Mining peripheral arterial disease cases from narrative clinical notes using natural language processing

Naveed Afzal, Sunghwan Sohn, Sara Abram, Christopher G. Scott, Rajeev Chaudhry, Hongfang D Liu, Iftikhar Jan Kullo, Adelaide M Arruda-Olson

Research output: Contribution to journalArticle

16 Scopus citations

Abstract

Objective: Lower extremity peripheral arterial disease (PAD) is highly prevalent and affects millions of individuals worldwide. We developed a natural language processing (NLP) system for automated ascertainment of PAD cases from clinical narrative notes and compared the performance of the NLP algorithm with billing code algorithms, using ankle-brachial index test results as the gold standard. Methods: We compared the performance of the NLP algorithm to (1) results of gold standard ankle-brachial index; (2) previously validated algorithms based on relevant International Classification of Diseases, Ninth Revision diagnostic codes (simple model); and (3) a combination of International Classification of Diseases, Ninth Revision codes with procedural codes (full model). A dataset of 1569 patients with PAD and controls was randomly divided into training (n = 935) and testing (n = 634) subsets. Results: We iteratively refined the NLP algorithm in the training set including narrative note sections, note types, and service types, to maximize its accuracy. In the testing dataset, when compared with both simple and full models, the NLP algorithm had better accuracy (NLP, 91.8%; full model, 81.8%; simple model, 83%; P < .001), positive predictive value (NLP, 92.9%; full model, 74.3%; simple model, 79.9%; P < .001), and specificity (NLP, 92.5%; full model, 64.2%; simple model, 75.9%; P < .001). Conclusions: A knowledge-driven NLP algorithm for automatic ascertainment of PAD cases from clinical notes had greater accuracy than billing code algorithms. Our findings highlight the potential of NLP tools for rapid and efficient ascertainment of PAD cases from electronic health records to facilitate clinical investigation and eventually improve care by clinical decision support.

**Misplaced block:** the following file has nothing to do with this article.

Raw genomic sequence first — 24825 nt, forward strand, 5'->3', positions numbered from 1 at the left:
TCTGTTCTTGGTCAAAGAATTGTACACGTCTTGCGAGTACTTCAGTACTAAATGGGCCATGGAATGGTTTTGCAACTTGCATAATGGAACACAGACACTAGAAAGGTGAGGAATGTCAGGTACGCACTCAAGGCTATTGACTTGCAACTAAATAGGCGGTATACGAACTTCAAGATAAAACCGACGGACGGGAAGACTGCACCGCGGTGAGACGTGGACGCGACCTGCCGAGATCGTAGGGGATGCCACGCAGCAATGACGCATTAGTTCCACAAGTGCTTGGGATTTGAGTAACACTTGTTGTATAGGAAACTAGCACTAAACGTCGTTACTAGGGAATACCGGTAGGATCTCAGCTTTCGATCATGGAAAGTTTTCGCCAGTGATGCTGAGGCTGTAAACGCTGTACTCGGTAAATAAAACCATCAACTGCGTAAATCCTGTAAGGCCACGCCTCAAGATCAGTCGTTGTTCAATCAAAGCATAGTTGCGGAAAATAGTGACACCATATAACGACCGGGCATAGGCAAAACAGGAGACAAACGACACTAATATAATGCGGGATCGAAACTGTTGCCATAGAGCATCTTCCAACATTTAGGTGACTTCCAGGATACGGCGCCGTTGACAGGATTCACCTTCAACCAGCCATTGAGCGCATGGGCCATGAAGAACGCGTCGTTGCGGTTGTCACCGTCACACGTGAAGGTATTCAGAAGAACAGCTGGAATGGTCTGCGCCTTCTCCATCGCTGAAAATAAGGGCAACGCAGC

Original languageEnglish (US)
JournalJournal of Vascular Surgery
DOIs
StateAccepted/In press - Aug 10 2016

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ASJC Scopus subject areas

  • Surgery
  • Cardiology and Cardiovascular Medicine

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